Under the auspices of the Embassy of the Kingdom of Spain to the Kingdom of Belgium, Roberto Polo Gallery proudly opens its 2017/2018 season with the exhibition NATURE as ARCHITECTURE, comprising works by three prominent Spanish artists: Miquel Navarro (Valencia, 1945), Juan Garaizábal (Madrid, 1971), and Francisco Caparrós (Granada, 1954). A 128-page, bilingual English/Spanish, illustrated, hardback catalog, containing texts written by its curators, Rafael Sierra Villaécija and J. Óscar Carrascosa Tinoco, as well as eminent authors, such as Barbara Rose and Fernando Castro Flórez, will accompany the exhibition.
The approach of the exhibition starts from the traditional aesthetic reflections around nature and the arts, especially architecture. When the human being began to produce art, he did so with the idea that his works would form part of the Great Creation. In the step from becoming an artificer to a creator, man set out to know the laws of nature, which in...the end meant to enter into play with the divine work equating the artist with his Maker. Nature, then, has always been taken as a model, as a great ready-made architecture, from which to establish analogies as links of the cosmic unity between the factories of art and the created world.
The curators of this exhibition defend the validity of traditional reflections, and offer the expression, through contemporary art, of updated voices on this canonical discourse. To this end, they present a curatorship that includes the artists Miquel Navarro, Juan Garaizábal, and Francisco Caparrós, in a wager that defends the importance of Spanish art strategically positioned in the heart of Europe.
The architectures of man, alternatives to a universe already created, open the exhibition with the extraordinary pieces of Miquel Navarro. The artist made the first of his ‘cities’ in 1973. These were interconnected terracotta volumes to which he soon added materials such as aluminium, zinc, and bronze in a continuous exercise on sculpture and reflection on the volumetric space that would constitute, from then to today, one of his signs of identity. In the cities of Navarro, the allusion to Leon Battista Alberti's Res aedificatoria, and its city-house-organism relationships, is unavoidable, for as Navarro himself states, "in the consciousness and configuration of my desire, the subject of the city as a human body, with the sum of all its parts, with its vertical and totemic logic, and its horizontal sense in the discourse of penetration, is evident." Navarro’s work is represented in many important institutional collections, including the following: Instituto Valenciano de Arte Moderno, Centre national d’art et de culture Georges Pompidou in Paris, Lehmbruck Museum in Duisburg, Museo Nacional Centro de Arte Reina Sofia in Madrid, Museu D’Art Contemporani de Barcelona, and The Solomon R. Guggenheim Museum in New York. One of his important sculpture fountains, Boca de luna (1994), is located in the place de Jamblinne de Meux, Brussels. It is thirteen metres high, and projects water from a height of six. A sculpture by Navarro plays a leading and symbolic role in Pedro Almodóvar’s 2016 film Julieta.
But every human creative effort ends up being ephemeral, and in its disappearance, new conceptual connections are woven in which the absence of the artificial takes on a leading role. The curators have selected the creations of Juan Garaizábal, Nasher Sculpture Center Prize 2017 nominee, to capture this idea, which is nothing more than a milestone on the way back to nature as architecture. For years, Garaizábal has developed a solid artistic project called Urban Memories, which started from the recreation of the spirit of buildings that disappeared from the spaces where they were originally built. He realised this project of monumental sculpture installations at public spaces in Berlin (2012), Bucharest (2007), Godaedo (2016), Havana (2016), Miami (2016), Valencia (2006), and Venice (2013). Others are in progress in Havana, London, and Paris. His desire to evoke the past, and establish a relationship with it through sculpture, permeates what the artist has described as a heroic element common to both people and buildings. Assuming a character that combines aesthetic and ethical spirit in these ‘monumentalisations’ of memory, Garaizábal seeks to offer the soul of the absent buildings by rendering only fragmentary remains of their main structural aspects, a survival of the essential rescued from the collective memory and materialised in a structure of elementary traces, which, devoid of walls, is fully integrated into the environment. Thus poetic presences of absence are established using the memory and ‘symbology’ of its reminiscences in a way that the disappearance of the human work is also integrated into nature, which was its point of origin, and will be its final destination.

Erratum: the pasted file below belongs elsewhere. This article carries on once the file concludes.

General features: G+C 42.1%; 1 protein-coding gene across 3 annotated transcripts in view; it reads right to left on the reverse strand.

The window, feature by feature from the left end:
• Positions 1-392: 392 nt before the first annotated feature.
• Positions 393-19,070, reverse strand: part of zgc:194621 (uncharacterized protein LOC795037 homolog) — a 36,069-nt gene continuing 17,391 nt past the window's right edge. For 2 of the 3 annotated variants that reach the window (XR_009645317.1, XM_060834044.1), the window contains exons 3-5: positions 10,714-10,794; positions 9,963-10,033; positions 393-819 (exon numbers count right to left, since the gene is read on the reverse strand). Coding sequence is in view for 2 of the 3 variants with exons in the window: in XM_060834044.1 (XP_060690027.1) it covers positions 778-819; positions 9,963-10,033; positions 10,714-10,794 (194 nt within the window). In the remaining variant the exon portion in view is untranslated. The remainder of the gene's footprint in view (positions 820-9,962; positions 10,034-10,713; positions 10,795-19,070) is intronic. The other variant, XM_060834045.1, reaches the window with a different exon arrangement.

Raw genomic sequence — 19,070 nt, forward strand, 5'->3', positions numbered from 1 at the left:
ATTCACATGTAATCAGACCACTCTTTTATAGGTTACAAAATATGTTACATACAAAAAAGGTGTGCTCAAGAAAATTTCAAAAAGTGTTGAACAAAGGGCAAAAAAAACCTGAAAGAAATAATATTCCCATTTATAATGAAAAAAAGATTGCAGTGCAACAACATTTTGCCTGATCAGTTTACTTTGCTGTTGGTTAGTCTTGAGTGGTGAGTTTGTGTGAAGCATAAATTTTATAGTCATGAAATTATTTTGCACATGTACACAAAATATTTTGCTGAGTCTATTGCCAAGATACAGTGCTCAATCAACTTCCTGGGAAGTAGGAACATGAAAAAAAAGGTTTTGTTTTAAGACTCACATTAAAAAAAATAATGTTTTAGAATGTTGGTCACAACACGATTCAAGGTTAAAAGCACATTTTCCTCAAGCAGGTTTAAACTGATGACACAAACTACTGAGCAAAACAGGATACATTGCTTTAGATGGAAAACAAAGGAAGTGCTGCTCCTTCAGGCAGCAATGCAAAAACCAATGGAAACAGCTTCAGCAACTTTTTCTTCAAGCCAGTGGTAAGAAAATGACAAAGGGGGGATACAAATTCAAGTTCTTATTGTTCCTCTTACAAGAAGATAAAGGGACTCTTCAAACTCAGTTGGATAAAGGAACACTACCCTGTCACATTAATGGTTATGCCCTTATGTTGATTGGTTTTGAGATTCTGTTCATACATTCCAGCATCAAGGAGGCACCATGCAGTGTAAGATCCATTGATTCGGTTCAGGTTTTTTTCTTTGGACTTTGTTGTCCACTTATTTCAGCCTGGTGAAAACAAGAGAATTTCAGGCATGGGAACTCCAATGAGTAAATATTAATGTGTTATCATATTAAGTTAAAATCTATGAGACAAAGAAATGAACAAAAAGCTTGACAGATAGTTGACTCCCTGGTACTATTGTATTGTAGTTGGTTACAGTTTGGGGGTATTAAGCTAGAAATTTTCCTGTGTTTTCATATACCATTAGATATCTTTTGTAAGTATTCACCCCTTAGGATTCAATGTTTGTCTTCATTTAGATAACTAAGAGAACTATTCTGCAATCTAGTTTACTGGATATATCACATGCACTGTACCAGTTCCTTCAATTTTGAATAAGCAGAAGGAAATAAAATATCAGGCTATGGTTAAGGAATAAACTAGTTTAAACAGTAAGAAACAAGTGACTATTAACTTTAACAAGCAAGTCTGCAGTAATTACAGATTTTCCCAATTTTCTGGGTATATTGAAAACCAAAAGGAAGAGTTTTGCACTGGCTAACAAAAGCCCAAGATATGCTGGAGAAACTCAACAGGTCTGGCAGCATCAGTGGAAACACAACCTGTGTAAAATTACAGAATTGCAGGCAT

The fundamental relationship between nature and architecture is exemplified in the photographs of Francisco Caparrós. If Marc Augé wrote that one of the most urgent needs is to return to learning to travel in order to learn again to see, Caparrós offers the look and light on the landscape to build a great architecture that astonishes the viewer through his photographic series, and thus making Erwin Panofsky's statement his own: "the content of the work of art is that which the work reveals, but does not show ostentatiously." The work of Caparrós is represented, among others, in the permanent collections of Astro Europa in Valencia, Ayuntamiento de Riba-roja, Diputación de Valencia, Fundación Gabarrón in Murcia and New York, Iberia Center for Contemporary Art in Beijing, Instituto Valenciano de Arte Moderno, Museo de Bellas Artes San Pio in Valencia, and Museo Mausoleo de Domingo Sánchez Blanco in Morille.
Entrada actualizada el el 19 jul de 2021
¿Te gustaría añadir o modificar algo de esta ficha?